Humans and technology: there is a mismatch
Dec 15, 2022
Can the human mind cope with technology, or will it die in the trap of technology?
A few years ago, we began to use the computer for typing out letters, replacing the legendary typewriter that dominated 20th-century business offices. In offices, one after the other, computers replaced typewriters as a better option for typing and storing documents. Comfort for corrections and storing were highly desirable benefits.
Later, we saw how technology controls humans. Now its dominance has further expanded. The advent of mobile phones and other electronic gadgets changed the scenario and junked all expensive electronic office equipment. The spectrum broadened the scope of mobile phones, with feature phones bringing the entire world within the reach of our fingers. The generation of spectrum changed rapidly, making communication an amazing experience.
Gradually, we became addicted to technology. This is what we are witnessing now. We cannot imagine living a day without technology. We have lost wisdom. We can’t take a step without artificial technological support. Experts say that one day robots will rule us. But we are not aware that technology has already invaded us. Technology has grown to keep complete control of us—say, every moment of us.
Today, for everything, we need internet data connectivity. Without mobile phones, we can’t spend time anywhere. A hotel without an internet connection is no one’s choice. We can survive without water for a few hours, but we cannot live without net connectivity even for an hour. We are unable to move from place to place without a net connection.
A few years ago, we were unfamiliar with computers, mobile phones, and the internet. I feel our lives were better in those days, as we could use our brains for solving puzzles and we had enough time to spend with our families and friends. Our kids cannot imagine such a period and may not believe that we had a better life without the internet, mobile devices, and computers.
Now there are drastic changes in the human mind and relationships. Interestingly, we can see that the human mind does not keep up with technology. We struggle to walk with it. Mental illness has become common. We may need to go to the forest to see the aboriginals living a real human life. They live a life in communion with nature, letting no technology interfere in their life or disturb them.
A life overly dependent on technology is riddled with too many problems. It was after the invasion of technology that parents began to worry about their children who were irreversibly addicted to mobile phones. Kids have set their world within the device, keeping them disconnected from their parents and aloof from their inevitable routine work. Ultra-modern feature phones transform the otherwise nature-driven human mind into life with unnatural instincts. Mobile phones steal away the majority of our time. There is no escape from it. When our attention is stuck on mobile phones, even a call from dear ones irritates us. Every act of domestic violence has its roots in such irritation and suspicion of calls. Hapless parents eventually look for counselling for their kids.
Technology is good if it eases our physical strain until it invades us. But when technology works as a proxy for our brains by assigning all the brain’s works to the technology, we do nothing but either freeze our brains forever or throw it in the junkyard to gather rust. Humans without brains are worse than any animal. A brain cut to the size of a mobile phone can be more dangerous if humans are to live in a world of civilisation with inseparable social relations. Technology cannot do what civilisation means and what nature orders. The human brain is a gift of nature. Surrendering the same to ultra-modern technology, which is the brain work of only a handful of privileged ones, is no less than discarding the special privilege rendered by nature to humans.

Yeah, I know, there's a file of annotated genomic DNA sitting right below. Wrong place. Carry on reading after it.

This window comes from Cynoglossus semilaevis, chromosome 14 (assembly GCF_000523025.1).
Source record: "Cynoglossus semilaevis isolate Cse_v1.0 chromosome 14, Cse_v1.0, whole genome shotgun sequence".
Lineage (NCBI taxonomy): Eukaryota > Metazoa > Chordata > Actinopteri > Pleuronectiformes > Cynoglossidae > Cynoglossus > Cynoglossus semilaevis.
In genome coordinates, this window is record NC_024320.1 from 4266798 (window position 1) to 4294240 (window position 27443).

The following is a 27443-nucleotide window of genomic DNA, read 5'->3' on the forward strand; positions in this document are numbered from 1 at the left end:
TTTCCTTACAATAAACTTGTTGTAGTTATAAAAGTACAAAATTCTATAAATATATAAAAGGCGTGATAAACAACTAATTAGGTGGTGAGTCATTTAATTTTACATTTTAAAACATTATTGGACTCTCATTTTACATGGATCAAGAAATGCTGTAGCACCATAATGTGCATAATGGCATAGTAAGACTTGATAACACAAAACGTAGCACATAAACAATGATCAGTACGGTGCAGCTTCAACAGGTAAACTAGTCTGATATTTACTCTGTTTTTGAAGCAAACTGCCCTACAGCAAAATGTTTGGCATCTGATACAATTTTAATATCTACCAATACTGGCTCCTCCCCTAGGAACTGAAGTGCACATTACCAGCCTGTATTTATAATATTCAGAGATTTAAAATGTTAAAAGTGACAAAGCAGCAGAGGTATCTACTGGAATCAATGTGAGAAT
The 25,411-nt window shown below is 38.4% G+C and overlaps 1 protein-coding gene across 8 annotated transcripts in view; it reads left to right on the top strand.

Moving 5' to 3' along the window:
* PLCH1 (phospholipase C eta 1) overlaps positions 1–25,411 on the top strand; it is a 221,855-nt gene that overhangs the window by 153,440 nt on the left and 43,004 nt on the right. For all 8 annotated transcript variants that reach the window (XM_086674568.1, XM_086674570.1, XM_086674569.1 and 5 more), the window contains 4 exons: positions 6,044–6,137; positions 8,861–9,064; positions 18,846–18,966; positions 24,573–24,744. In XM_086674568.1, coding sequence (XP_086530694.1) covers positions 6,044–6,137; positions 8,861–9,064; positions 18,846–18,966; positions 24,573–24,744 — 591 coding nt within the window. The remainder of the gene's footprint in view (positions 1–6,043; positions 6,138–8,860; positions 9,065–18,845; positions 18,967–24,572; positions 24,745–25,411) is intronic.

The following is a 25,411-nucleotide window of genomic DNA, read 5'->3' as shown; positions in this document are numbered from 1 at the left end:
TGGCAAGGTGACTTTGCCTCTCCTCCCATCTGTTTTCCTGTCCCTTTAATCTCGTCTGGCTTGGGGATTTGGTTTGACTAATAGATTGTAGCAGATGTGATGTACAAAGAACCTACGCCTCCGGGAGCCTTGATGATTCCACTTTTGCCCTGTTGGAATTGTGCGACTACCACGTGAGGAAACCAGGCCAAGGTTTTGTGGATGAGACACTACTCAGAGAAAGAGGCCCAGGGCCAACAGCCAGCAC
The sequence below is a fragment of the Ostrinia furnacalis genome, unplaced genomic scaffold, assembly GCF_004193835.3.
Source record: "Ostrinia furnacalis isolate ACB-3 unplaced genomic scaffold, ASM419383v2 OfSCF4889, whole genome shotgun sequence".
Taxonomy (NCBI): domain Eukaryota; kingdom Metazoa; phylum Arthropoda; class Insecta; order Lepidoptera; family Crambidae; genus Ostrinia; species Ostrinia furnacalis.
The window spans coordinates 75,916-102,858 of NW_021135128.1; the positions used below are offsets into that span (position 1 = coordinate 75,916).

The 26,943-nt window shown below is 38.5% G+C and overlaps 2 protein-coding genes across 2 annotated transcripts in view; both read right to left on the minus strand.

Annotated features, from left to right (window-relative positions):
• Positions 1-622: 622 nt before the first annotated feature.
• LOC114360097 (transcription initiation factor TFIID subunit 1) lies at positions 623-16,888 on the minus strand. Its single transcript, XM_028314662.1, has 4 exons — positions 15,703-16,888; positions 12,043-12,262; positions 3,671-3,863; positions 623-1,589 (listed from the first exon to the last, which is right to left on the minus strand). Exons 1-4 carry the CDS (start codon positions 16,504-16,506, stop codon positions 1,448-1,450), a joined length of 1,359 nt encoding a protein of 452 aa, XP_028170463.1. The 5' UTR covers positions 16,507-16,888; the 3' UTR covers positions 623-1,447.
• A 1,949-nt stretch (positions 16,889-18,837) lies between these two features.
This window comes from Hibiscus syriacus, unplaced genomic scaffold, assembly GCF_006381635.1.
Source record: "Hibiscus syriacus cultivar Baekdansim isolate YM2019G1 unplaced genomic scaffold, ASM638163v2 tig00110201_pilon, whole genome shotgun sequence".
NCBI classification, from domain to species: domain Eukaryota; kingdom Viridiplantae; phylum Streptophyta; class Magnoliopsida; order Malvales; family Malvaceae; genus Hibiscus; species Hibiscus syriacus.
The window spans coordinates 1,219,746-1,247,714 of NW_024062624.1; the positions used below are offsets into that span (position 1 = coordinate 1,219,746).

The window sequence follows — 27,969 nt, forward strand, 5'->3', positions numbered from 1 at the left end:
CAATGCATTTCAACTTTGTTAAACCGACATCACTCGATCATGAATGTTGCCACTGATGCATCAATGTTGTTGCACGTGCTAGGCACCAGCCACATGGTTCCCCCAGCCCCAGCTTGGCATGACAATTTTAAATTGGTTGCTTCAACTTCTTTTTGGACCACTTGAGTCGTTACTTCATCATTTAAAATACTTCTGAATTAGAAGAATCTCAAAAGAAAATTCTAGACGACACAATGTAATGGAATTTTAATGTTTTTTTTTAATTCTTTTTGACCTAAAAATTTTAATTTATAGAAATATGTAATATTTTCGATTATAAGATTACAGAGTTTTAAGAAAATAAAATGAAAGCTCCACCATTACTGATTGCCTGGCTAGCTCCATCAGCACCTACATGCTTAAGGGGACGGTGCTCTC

The impending ultra-tech wonders, like the luxury of walking through shopping malls while being on our sleeping cot, may further expand our comforts. But that may correspondingly cut down our human-to-human relations and the values of social relations. Meeting newer requirements precisely after reading what is going to be the next demand is called “innovation.” The innovation will continue as everything in the world is increasingly commercialised. Through technological innovation, we have commercialised human relations and comforts, which are unnecessary or avoidable. The trouble with innovation is that almost all avoidable comforts over a period make people adopt and use them. Once people begin to use that avoidable system, it becomes part and parcel of life and, hence, unavoidable subsequently. Here, the principle of addiction works effectively.
Now we cannot predict what will happen next. But one thing is sure: human troubles are going to rise as artificial intelligence is set to rule the human world. A human mind cannot overlook the dangers of technology so long as the same renders remarkable comforts. Moreover, an average human brain cannot work on a vast algorithm and the quantum theory that artificial intelligence works on.
Technology has opened new spaces for crimes as highly intelligent people find new opportunities to defraud common people. Ultramodern technologies lead to ultramodern crimes. Cops are often unable to trace cyber crimes even if the cops have a system to track mobile devices. One thing is sure: fast-changing technology poses many challenges. It can threaten the very existence of humans as it can guide and control everything on land, sea, and air, including human brains and nuclear weapon sites.